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Release Date: 02/09/24 [Cinemas]
Genre: Horror. Thriller.

Studio: Bleecker Street.

"In the Old Stone Age, a disparate gang of early humans band together in search of a new land. But when they suspect a malevolent, mystical being is hunting them down, the clan are forced to confront a danger they never envisaged." 


Out of Darkness is a bleak, minimalist, prehistoric thriller from director Andrew Cumming and writer Ruth Greenberg, both making their feature debuts.


Originally called The Origin, the film picked up five nominations and one win at the 2022 British Independent Film Awards before being retitled last year ahead of a theatrical release in early 2024 by Bleecker Street. 


Shot on location in Scotland and making incredible use of sweeping vistas, the story is set 45,000 years ago. A handful of villagers and one “stray” are struggling to find a new home in an unforgiving environment devoid of food and shelter. When a boy from the group is taken in the night by a mysterious creature, the already fractious relationships start to crumble as the remaining five men and women struggle to survive. 


The dialog, according to the credits, is entirely in the Tola language. A 2022 article on clarifies this “fictional prehistoric speech” was based on Basque and created by Dr. Daniel Andersson, and then translated into English subtitles. 


That level of effort speaks to the incredible detail and care that went into Out of Darkness. 


Cinematographer Ben Fordesman and the Scottish landscapes carry much of the movie, which is, ironically, shot largely in darkness. Minutes pass by with entire scenes lit only by a campfire the size of a shoe. But it’s a wonderful device for building tension and anticipation. When there’s daylight, there are often long, overhead shots of the mountains, valleys and rivers that could have been pulled straight from a National Geographic imagining of a stone age wasteland.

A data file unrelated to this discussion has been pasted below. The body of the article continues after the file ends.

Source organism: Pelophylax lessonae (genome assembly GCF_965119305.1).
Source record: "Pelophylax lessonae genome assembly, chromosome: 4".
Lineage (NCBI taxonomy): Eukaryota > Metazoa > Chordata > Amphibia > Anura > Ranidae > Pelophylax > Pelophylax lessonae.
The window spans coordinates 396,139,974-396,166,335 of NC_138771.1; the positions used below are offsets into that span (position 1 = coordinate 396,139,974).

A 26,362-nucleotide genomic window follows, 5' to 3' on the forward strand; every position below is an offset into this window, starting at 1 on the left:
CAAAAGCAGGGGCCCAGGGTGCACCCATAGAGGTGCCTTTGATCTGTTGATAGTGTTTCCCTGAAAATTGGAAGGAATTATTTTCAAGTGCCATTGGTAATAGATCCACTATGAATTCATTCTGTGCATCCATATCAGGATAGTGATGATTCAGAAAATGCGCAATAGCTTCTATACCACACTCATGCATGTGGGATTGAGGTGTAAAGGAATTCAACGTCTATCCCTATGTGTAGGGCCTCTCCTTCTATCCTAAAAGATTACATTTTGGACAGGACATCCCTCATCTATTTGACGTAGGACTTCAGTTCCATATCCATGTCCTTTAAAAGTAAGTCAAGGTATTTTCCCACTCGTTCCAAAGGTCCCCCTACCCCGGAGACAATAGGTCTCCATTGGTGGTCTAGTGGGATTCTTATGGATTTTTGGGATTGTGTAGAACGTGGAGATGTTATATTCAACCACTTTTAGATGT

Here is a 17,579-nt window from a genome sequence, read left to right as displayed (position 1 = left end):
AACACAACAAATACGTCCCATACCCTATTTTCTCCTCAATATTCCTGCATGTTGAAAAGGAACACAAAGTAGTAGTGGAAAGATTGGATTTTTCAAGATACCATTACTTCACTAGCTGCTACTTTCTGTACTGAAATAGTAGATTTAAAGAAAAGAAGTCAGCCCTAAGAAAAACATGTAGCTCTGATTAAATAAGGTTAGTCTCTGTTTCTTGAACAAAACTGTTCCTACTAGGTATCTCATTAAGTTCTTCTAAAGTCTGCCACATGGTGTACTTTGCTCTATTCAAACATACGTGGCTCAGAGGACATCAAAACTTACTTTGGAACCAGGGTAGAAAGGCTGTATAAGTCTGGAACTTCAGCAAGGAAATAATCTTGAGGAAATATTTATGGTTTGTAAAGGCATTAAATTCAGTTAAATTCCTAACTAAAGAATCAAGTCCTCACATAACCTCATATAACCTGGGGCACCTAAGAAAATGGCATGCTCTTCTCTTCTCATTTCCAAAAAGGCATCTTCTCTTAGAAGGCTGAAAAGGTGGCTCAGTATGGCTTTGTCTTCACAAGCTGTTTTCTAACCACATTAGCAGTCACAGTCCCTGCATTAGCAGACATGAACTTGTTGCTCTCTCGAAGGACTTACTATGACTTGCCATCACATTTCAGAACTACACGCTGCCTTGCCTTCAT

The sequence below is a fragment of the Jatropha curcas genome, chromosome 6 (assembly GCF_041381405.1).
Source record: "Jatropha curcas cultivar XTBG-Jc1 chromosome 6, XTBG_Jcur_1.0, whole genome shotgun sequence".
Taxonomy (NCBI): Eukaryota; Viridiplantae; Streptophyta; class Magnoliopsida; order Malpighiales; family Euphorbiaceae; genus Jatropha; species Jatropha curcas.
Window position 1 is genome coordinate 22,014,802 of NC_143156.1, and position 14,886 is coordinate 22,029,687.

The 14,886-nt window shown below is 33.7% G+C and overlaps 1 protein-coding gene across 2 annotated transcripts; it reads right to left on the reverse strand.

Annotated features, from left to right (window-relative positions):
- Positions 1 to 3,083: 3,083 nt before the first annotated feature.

The score by Adam Janota Bzowski is a wonderful compliment to the camerawork, sort of like a prehistoric Hans Zimmer, with sparse tribal sounds only occasionally augmented by synths that slowly – s l o w l y – build into bombast. 


In front of the camera are mostly unknown or up-and-coming actors. Chuku Modu plays Adem, the leader of the tribe and the best hunter and warrior. With him are his lieutenant, Geirr (Kit Young), his pregnant partner, Ave (Iola Evans), son, Heron (Luna Mwezi), an older tribesman named Odal (Arno Lüning), and a stray castoff called Beyah (Safia Oakley-Green). 


For a tense and captivating 90 minutes, there’s hardly another man or beast on screen – just six actors and the wilderness. 


All the acting is capable, but two of the performers really carry the movie. Young shines as a reluctant leader who is forced to step up after a tragedy, and the conflict in his eyes tell so much of the story. But the real beating heart of the film is Oakley-Green as Beyah. As a character, she comes to the group timid and small, acting as a POV for the audience in this frightening and unfamiliar world. As an actor, Oakley-Green shows incredible depth and strength, with a special gift for subtly that plays perfectly into the pace of the film. 


Out of Darkness is not for everyone. It can be slow and dark and particularly bleak, and there is one scene in particular that’s among the most gruesome in recent movie history. But for those with the patience – and the stomach – to stick with it, the rewards are great. 


This is a brilliant debut from Cumming and Greenberg, a wonderful showcase for Oakley-Green, and a real treat for audiences looking for something bold and different at the theater in 2024.

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